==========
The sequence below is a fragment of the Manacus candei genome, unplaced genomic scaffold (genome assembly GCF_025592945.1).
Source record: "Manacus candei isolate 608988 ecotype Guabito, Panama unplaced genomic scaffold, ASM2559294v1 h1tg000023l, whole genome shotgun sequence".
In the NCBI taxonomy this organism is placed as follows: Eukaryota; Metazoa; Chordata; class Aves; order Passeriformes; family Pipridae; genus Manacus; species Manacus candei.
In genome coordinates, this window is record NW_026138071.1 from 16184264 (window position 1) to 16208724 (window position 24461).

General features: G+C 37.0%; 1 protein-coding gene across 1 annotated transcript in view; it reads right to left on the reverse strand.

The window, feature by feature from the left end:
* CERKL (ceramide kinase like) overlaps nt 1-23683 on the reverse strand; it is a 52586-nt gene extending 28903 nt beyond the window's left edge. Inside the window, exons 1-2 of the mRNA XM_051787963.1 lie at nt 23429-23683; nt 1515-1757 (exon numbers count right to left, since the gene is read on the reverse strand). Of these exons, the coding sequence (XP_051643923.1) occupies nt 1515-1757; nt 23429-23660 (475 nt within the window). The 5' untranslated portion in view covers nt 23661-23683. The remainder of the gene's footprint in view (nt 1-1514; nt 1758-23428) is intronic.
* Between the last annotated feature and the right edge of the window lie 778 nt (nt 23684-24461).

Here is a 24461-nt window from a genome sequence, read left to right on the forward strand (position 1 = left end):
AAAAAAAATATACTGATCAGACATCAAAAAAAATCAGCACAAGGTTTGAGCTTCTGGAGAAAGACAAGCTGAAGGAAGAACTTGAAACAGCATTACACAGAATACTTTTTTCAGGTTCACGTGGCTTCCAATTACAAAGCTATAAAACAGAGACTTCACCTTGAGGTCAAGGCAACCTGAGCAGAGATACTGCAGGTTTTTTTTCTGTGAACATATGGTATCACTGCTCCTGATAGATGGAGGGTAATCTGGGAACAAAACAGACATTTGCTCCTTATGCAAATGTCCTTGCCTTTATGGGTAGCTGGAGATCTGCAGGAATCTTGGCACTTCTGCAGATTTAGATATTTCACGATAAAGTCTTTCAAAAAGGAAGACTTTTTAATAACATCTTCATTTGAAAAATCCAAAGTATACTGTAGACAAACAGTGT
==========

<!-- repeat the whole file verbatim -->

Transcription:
The sequence below is a fragment of the Manacus candei genome, unplaced genomic scaffold (genome assembly GCF_025592945.1).
Source record: "Manacus candei isolate 608988 ecotype Guabito, Panama unplaced genomic scaffold, ASM2559294v1 h1tg000023l, whole genome shotgun sequence".
In the NCBI taxonomy this organism is placed as follows: Eukaryota; Metazoa; Chordata; class Aves; order Passeriformes; family Pipridae; genus Manacus; species Manacus candei.
In genome coordinates, this window is record NW_026138071.1 from 16184264 (window position 1) to 16208724 (window position 24461).

General features: G+C 37.0%; 1 protein-coding gene across 1 annotated transcript in view; it reads right to left on the reverse strand.

The window, feature by feature from the left end:
* CERKL (ceramide kinase like) overlaps nt 1-23683 on the reverse strand; it is a 52586-nt gene extending 28903 nt beyond the window's left edge. Inside the window, exons 1-2 of the mRNA XM_051787963.1 lie at nt 23429-23683; nt 1515-1757 (exon numbers count right to left, since the gene is read on the reverse strand). Of these exons, the coding sequence (XP_051643923.1) occupies nt 1515-1757; nt 23429-23660 (475 nt within the window). The 5' untranslated portion in view covers nt 23661-23683. The remainder of the gene's footprint in view (nt 1-1514; nt 1758-23428) is intronic.
* Between the last annotated feature and the right edge of the window lie 778 nt (nt 23684-24461).

Here is a 24461-nt window from a genome sequence, read left to right on the forward strand (position 1 = left end):
AAAAAAAATATACTGATCAGACATCAAAAAAAATCAGCACAAGGTTTGAGCTTCTGGAGAAAGACAAGCTGAAGGAAGAACTTGAAACAGCATTACACAGAATACTTTTTTCAGGTTCACGTGGCTTCCAATTACAAAGCTATAAAACAGAGACTTCACCTTGAGGTCAAGGCAACCTGAGCAGAGATACTGCAGGTTTTTTTTCTGTGAACATATGGTATCACTGCTCCTGATAGATGGAGGGTAATCTGGGAACAAAACAGACATTTGCTCCTTATGCAAATGTCCTTGCCTTTATGGGTAGCTGGAGATCTGCAGGAATCTTGGCACTTCTGCAGATTTAGATATTTCACGATAAAGTCTTTCAAAAAGGAAGACTTTTTAATAACATCTTCATTTGAAAAATCCAAAGTATACTGTAGACAAACAGTGT